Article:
Prospective LMH manufacturer Scuderia Cameron Glickenhaus has raised questions over both the performance and costs involved with the joint LMDh platform set up by the ACO and IMSA.
The American boutique supercar maker, which is developing its 007 for Le Mans Hypercar ahead of the new category’s debut in early 2021, questions if the LMDh format will be as fast as LMH while also doubting if it is the affordable option like the governing bodies have claimed.
“We are supportive of any efforts by the ACO, the WEC and others to increase access for fans and manufacturers to be able to race these incredible cars in more venues,” Glickenhaus told Motorsport Week. “We also appreciate efforts to keep the costs manageable to allow more manufacturers and privateers to join.”
In the draft technical regulations released last week, IMSA stated that it would welcome LMDh cars, while also open to LMH entries by major manufacturers once performance could be further evaluated. Glickenhaus doubts this approach, saying:
“IMSA, on the other hand, appears less keen on allowing increased competition from the LMH vehicles. Perhaps they are scared because they know the LMH’s will be faster.
Perhaps they are embarrassed because they know our vehicles will likely be more economical to purchase and race. They have stated they will be the most affordable option, they have yet to announce a final price for a customer LMDh vehicle or its running costs.”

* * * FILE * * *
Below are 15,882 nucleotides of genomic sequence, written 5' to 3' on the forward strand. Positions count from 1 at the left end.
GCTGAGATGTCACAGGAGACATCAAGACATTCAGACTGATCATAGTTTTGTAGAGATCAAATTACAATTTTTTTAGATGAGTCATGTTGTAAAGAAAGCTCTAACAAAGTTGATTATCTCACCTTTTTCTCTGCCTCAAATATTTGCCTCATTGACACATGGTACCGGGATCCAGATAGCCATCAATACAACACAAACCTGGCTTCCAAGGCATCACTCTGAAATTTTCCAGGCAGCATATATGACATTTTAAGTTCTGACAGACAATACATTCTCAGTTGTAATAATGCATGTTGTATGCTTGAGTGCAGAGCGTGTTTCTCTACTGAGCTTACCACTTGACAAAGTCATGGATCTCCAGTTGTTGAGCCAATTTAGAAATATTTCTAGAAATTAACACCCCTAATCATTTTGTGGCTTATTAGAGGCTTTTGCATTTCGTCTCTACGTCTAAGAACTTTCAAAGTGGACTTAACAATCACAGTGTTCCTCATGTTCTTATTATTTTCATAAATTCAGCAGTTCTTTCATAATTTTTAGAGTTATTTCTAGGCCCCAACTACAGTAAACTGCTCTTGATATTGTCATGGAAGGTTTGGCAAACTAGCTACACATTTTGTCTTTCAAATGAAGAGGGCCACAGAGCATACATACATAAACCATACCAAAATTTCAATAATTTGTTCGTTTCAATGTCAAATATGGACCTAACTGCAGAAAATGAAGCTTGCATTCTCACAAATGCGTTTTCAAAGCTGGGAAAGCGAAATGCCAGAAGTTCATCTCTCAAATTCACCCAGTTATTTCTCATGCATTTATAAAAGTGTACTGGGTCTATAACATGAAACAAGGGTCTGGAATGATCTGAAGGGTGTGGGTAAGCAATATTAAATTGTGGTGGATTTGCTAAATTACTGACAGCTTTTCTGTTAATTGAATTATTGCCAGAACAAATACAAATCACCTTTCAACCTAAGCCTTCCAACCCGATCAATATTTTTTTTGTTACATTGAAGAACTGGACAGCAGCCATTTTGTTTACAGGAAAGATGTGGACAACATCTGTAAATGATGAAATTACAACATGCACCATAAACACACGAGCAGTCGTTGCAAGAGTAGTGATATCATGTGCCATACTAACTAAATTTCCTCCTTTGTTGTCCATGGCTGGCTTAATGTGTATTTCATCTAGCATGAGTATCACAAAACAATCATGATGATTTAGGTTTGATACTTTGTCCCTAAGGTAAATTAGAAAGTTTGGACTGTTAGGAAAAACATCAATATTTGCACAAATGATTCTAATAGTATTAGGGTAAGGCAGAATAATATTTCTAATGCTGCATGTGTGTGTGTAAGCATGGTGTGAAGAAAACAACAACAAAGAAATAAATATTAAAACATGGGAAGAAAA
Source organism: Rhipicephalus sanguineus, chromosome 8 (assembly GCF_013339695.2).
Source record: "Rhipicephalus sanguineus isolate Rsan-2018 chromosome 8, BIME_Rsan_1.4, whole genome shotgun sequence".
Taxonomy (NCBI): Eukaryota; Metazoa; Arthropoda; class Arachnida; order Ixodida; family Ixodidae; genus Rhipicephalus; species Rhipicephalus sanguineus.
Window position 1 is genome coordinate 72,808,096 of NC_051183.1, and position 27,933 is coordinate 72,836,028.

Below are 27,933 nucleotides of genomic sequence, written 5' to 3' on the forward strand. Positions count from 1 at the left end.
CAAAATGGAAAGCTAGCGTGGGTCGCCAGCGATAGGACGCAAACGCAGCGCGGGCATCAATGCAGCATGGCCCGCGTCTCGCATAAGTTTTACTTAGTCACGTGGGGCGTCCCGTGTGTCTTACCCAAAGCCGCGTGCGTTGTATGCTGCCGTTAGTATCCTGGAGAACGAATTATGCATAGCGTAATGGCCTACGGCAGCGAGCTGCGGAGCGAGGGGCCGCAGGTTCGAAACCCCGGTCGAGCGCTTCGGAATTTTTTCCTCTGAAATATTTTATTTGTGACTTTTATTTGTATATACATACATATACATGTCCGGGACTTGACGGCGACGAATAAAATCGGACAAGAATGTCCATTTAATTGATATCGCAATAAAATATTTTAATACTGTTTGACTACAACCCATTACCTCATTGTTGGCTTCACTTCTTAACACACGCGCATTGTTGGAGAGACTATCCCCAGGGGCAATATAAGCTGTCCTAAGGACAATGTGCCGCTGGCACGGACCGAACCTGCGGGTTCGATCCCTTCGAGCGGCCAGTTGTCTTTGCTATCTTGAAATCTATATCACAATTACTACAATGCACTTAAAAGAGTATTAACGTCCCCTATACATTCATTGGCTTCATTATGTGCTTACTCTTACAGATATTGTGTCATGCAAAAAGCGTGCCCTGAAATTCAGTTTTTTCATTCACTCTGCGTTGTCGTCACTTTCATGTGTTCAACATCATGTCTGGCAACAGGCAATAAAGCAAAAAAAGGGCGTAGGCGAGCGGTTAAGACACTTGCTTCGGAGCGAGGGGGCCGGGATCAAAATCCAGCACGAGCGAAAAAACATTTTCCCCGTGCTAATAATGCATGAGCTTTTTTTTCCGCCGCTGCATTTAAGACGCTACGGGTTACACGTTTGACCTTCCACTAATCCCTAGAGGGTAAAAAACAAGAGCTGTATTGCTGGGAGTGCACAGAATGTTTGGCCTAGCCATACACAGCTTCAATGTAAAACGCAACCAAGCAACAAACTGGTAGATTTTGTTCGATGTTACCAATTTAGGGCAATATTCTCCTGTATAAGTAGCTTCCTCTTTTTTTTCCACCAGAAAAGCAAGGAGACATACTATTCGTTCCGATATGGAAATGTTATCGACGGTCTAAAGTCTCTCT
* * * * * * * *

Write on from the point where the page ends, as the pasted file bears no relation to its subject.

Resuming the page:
Questions over LMDh performance compared to LMH were also raised by the Connecticut outfit.
“We do think it will be a challenge to balance the performance of the LMH and the LMDh cars, even with the lower HP and weight,” the team continued.
“Our LMH will cost 2 million Euros to purchase, and due in part to the extremely under-stressed Pipo [Moteurs] engine, will have running costs lower than other cars. We are in discussions with both private teams and manufacturers who are interested in collaborating on using our platform to develop their own LMH vehicles.”
“The LMDh cars, in contrast, appear to be closer to how DPIs/LMP2 have always been designed and engineered. Sure, they are relatively quick, but our simulations show that, unlike our car and Toyota’s, there is no way they will be able to run 3:30 laps at Le Mans during a race or faster for qualifying on the currently planned tire compounds.
I wouldn’t be surprised to see those times slowing down by 5 to 10 seconds a lap so that the LMDh cars can keep pace with the LMH cars. If this happens, the LMDh’s will be around the same pace as the current LMP2s.”
The performance of the new top category compared to LMP2 competitors has long been a concern as the more road car-based approach adopted for both LMH and LMDh would mean the cars would lose significant performance compared to the current generation of LMP1 machinery.
To prevent any performance clashes between LMH/LMDh and LMP2, the ACO announced a performance cut to LMP2 in December 2019. Under current specifications, the LMP2 machinery by ORECA, Dallara, Ligier and Multimatic produces roughly 600 hp, but this was confirmed to be altered for what was originally supposed to be the 2020/21 season.
The ACO wrote at the time that LMP2 performance would be cut by 30 kW (40 hp), bringing them down to 560 hp. Under current rules, this is 110 hp less than the proposed power output for both LMH and LMDh.